What Causes “Old Person” Smell?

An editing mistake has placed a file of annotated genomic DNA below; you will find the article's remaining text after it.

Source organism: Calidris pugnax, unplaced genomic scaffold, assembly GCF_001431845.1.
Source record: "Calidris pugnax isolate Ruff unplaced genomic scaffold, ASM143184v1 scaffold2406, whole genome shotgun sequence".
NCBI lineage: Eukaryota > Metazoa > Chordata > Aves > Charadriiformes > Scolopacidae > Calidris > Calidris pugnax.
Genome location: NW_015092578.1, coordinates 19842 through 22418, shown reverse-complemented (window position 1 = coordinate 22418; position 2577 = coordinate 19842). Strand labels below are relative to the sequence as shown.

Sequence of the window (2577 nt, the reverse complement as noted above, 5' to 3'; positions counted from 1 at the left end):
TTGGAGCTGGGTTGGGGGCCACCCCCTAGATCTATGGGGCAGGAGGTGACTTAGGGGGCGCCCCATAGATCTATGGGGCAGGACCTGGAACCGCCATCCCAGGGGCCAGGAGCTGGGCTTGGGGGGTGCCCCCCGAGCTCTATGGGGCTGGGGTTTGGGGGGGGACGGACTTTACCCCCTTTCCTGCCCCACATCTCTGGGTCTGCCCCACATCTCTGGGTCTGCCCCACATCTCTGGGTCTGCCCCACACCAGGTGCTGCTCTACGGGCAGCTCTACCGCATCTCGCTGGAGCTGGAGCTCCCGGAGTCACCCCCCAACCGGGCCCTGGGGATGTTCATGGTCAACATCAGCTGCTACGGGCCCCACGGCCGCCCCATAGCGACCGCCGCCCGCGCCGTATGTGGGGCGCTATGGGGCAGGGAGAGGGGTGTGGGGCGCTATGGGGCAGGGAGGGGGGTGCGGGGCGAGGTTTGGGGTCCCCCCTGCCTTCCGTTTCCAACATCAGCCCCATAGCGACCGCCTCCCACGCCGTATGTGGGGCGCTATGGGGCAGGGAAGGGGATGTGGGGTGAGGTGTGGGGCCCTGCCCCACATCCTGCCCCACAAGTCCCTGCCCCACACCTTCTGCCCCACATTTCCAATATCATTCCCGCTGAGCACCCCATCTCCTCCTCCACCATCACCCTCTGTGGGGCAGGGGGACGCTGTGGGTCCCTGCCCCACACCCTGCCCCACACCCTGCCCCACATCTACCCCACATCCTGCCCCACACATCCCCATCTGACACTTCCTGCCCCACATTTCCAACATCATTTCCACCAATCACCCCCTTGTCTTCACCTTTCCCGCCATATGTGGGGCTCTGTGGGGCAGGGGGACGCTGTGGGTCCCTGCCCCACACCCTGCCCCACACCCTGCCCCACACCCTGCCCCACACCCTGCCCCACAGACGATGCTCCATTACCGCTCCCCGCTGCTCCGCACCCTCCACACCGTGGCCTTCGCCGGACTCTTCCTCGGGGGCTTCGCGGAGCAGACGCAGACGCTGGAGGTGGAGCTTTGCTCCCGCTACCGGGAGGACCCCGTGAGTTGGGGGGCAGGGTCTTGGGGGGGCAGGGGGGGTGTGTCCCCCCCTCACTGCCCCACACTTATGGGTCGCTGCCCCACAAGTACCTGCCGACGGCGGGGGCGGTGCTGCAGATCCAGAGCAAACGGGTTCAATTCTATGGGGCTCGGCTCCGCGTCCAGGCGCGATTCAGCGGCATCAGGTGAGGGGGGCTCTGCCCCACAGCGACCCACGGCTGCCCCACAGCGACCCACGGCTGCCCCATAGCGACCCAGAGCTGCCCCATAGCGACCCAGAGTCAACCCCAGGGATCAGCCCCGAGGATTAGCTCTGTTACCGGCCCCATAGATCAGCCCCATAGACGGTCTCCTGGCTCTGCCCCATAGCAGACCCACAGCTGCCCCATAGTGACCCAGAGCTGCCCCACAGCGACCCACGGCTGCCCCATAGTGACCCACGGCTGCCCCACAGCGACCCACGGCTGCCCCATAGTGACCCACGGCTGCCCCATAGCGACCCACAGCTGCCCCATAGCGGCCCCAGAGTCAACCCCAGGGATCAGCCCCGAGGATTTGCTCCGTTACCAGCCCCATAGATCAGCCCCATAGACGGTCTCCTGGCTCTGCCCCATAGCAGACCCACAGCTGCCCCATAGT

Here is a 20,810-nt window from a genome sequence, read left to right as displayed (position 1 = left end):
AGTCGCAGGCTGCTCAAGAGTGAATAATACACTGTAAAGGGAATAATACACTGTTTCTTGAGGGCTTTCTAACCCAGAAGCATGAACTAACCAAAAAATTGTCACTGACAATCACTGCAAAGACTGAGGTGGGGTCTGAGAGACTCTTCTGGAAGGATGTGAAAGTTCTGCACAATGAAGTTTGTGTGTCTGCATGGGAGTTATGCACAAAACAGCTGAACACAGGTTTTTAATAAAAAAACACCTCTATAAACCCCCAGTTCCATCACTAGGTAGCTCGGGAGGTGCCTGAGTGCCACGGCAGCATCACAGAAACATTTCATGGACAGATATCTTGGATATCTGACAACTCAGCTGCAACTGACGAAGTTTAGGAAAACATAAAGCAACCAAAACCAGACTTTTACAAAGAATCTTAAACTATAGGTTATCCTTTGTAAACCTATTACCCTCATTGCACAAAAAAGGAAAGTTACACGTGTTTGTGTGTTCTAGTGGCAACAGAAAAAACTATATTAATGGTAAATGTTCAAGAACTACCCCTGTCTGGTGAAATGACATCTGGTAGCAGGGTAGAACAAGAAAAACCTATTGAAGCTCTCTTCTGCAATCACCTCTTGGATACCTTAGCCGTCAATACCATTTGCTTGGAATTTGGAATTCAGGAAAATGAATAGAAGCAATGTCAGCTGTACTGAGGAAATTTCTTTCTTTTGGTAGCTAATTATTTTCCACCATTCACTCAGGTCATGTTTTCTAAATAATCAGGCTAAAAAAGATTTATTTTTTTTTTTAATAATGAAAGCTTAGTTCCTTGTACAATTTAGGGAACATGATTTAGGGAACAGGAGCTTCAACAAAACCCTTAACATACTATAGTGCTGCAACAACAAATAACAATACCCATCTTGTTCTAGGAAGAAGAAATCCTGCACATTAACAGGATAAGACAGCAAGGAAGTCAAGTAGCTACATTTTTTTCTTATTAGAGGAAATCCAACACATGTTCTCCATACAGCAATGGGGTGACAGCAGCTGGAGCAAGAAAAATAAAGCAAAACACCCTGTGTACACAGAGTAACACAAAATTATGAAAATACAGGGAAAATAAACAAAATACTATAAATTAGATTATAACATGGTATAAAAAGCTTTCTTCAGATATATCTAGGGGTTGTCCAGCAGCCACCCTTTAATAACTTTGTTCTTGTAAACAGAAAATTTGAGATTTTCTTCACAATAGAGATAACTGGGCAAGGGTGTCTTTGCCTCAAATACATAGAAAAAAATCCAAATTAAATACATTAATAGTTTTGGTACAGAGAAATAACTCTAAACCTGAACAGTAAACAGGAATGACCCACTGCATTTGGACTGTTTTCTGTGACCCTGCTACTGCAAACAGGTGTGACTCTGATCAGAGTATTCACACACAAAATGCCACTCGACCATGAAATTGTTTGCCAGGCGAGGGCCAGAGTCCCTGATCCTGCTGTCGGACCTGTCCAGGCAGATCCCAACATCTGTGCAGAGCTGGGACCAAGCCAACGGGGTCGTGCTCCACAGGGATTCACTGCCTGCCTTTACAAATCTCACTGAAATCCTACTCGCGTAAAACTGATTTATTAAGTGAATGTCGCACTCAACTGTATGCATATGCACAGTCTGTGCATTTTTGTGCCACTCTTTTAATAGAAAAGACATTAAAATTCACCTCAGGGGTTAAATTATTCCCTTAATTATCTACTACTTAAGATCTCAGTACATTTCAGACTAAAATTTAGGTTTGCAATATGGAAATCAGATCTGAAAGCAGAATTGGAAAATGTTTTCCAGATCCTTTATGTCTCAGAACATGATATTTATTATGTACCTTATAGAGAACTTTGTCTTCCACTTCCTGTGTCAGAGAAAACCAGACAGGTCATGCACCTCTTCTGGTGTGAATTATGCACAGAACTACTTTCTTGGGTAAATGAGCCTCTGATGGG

There’s a widely held notion that elderly people emit a particular — and easily recognizable — odor. While the smell has been described as stale, medicinal, musty, or simply “old person,” the Japanese have developed a more elegant term: kareishu. In one study, Japanese researchers traced the odor to a chemical compound called 2-nonenal. The compound is a byproduct of other chemical breakdowns and emits a “greasy” or “grassy” odor as the molecules exit the skin and are released into the air. Researchers discovered that 2-nonenal was the only odor compound that became stronger with age. They speculate the increase in 2-nonenal may have to do with the breakdown of omega-7 unsaturated fatty acids, possibly because of changes in metabolism as the body changes. Although the biological purpose behind "old person" smell is still unclear, some researchers believe that it's connected to a built-in age-detecting feature possessed by humans and animals. For instance, some animals can distinguish between older and younger animals by smell alone. It's possible that the ability to sniff out the smell of older animals meant that long-term survivors were revealed, and these survivors had a genetic advantage that boosted their odds of survival. In essence, the scent we've come to call "old person" smell could be an advertisement for superior genetic quality. It gives a whole new meaning to the term "silver fox.”